Polaris showcases various projects that demonstrate differentiated learning. For example, Polaris students have created art sculptures for our playground, ranging from a large-scale metaphor model to a feng shui geomagnetism garden. Our playground houses a model of a rotating sun where students roll a small blue marble representing earth to a distance they feel represents the real distance between the earth and sun. Another sculpture has a kinetic design that helps students learn about magnetism and heat transfer. Students of all ages have transferred the knowledge they’ve learned in the classroom into structures they’ve built for others to enjoy for years to come.

Theater also plays an important part in our students’ learning. Every spring, our fifth graders perform in the Annual DPS Shakespeare Festival. Each class prepares a section of a Shakespearean play and earns stage time in an audition. Students are scored on staging, memorization, projections, and other theatrical measures. These thespians then attend the festival to perform on “street theater” type stages in the Denver Performing Arts Complex.

Parental Involvement
Parent volunteers help Polaris to thrive. Our parents have helped with the sculpture creations and SAM movies, but they augment our curriculum in even more magnanimous ways. Each quarter, our teachers, volunteers, and parents step forward to share their talents and skills through an electives program. These lessons offer enrichment beyond the core curriculum and give students an opportunity to select classes based on their interests and passions. Students choose two hour-long electives per quarter, with selections ranging from hip hop to yoga to animating the masterpieces.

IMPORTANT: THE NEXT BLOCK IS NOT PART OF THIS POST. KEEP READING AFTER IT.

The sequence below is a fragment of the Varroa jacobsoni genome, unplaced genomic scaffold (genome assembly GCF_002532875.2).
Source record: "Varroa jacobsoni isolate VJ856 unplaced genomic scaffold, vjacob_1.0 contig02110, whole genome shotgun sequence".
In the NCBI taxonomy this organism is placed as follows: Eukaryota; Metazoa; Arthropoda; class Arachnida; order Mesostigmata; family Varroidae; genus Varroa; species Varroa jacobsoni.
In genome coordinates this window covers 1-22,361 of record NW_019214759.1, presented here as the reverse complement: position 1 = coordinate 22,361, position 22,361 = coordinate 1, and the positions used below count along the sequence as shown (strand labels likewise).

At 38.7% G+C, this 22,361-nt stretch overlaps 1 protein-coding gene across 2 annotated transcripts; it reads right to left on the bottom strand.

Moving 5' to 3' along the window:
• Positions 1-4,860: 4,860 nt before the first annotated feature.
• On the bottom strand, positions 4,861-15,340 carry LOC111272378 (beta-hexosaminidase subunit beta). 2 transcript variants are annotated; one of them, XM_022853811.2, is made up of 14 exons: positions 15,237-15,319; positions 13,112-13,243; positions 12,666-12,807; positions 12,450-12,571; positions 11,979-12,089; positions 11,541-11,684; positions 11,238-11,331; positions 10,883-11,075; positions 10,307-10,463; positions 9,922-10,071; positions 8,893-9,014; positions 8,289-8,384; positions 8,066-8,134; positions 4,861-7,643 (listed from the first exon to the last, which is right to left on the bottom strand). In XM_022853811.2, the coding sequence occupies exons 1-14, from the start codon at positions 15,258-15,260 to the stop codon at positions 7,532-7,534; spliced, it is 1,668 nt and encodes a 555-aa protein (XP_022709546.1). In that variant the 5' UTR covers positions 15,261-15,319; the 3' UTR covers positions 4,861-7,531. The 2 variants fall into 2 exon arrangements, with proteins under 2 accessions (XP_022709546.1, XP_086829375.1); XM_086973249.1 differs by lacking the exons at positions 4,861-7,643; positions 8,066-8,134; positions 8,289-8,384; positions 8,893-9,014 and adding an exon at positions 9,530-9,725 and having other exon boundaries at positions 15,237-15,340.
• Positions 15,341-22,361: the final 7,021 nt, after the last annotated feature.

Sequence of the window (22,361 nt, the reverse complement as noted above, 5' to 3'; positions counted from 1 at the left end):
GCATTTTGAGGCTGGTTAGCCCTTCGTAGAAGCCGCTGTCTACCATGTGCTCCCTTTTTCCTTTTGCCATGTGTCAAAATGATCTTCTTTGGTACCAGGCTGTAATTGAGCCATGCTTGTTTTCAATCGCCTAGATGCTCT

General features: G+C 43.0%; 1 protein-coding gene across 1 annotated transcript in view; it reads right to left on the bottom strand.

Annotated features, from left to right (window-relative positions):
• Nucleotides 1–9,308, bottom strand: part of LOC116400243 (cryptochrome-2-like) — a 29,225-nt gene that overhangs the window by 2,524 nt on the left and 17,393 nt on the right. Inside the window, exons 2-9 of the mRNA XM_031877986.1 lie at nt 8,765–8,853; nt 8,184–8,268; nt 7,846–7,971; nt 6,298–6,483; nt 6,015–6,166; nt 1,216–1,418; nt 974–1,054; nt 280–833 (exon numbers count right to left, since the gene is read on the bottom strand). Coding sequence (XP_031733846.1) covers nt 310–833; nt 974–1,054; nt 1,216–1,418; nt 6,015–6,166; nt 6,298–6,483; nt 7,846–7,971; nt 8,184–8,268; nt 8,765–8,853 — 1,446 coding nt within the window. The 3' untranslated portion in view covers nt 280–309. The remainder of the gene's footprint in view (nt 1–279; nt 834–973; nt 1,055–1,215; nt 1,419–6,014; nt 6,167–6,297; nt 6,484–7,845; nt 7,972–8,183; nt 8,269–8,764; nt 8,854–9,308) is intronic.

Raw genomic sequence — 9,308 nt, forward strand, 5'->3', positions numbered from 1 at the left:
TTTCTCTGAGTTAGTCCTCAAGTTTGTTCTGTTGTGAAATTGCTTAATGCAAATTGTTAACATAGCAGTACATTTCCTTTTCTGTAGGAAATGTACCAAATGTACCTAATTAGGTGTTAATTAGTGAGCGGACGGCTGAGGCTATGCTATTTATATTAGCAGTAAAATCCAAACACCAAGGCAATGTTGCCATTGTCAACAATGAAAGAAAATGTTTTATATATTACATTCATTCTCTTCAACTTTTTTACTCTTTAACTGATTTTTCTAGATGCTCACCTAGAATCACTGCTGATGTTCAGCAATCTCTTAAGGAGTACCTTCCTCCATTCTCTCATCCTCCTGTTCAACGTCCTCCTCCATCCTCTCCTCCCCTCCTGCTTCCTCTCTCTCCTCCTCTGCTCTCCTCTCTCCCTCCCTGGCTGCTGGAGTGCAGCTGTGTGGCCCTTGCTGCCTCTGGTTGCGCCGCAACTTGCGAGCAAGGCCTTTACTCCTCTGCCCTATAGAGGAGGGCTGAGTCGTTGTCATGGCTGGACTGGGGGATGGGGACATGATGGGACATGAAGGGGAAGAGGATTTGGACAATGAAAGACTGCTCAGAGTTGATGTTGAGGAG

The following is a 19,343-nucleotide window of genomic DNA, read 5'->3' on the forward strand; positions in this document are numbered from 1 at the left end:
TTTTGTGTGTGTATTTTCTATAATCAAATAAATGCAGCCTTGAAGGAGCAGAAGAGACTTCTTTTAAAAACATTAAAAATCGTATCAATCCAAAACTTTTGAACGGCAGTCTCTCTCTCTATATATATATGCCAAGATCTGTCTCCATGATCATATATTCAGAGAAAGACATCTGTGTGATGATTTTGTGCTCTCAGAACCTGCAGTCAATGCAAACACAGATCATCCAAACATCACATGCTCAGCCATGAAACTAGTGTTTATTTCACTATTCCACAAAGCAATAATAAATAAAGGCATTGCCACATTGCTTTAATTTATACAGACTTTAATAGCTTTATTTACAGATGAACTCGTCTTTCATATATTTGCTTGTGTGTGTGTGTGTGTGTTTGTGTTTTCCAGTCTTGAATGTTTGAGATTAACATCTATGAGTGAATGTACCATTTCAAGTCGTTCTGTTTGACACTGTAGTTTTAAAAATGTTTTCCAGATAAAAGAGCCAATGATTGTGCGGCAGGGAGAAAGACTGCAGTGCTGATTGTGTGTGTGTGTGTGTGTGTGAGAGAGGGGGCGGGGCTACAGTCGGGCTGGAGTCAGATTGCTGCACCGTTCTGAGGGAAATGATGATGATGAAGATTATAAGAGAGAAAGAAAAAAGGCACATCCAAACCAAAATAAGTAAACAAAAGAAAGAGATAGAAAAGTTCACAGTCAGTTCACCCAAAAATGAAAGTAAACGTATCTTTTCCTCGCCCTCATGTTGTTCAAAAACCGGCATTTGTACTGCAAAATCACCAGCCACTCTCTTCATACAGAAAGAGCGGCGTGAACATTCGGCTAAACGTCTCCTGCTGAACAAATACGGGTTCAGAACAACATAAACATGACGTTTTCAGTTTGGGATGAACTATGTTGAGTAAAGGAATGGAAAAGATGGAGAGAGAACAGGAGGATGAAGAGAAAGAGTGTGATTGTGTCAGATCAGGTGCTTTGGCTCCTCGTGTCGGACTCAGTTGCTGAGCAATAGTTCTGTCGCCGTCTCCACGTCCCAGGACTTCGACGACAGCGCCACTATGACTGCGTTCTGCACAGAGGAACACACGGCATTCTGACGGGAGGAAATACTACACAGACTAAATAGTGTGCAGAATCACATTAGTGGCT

We firmly believe that collaboration between students, parents, and teachers assures an innovative, culturally rich learning environment where differences are supported and celebrated. Our SAM Animation program came to us thanks to a parent who saw the software in action and became the driving force behind SAM being fully integrated into our school.

Polaris’ success did not happen overnight; we spent several years reflecting on our academic offerings and refining our approach. For school leaders interested in adding an arts-science program to their schools, I encourage you to reach out to nearby schools that have a similar approach. Or, come visit us in Denver to learn how we’ve implemented this curriculum. You may begin one subject or area at a time, but with effort it will yield exceptional results.

Karin Johnson is principal of Polaris at Ebert Elementary School in Denver, Colorado.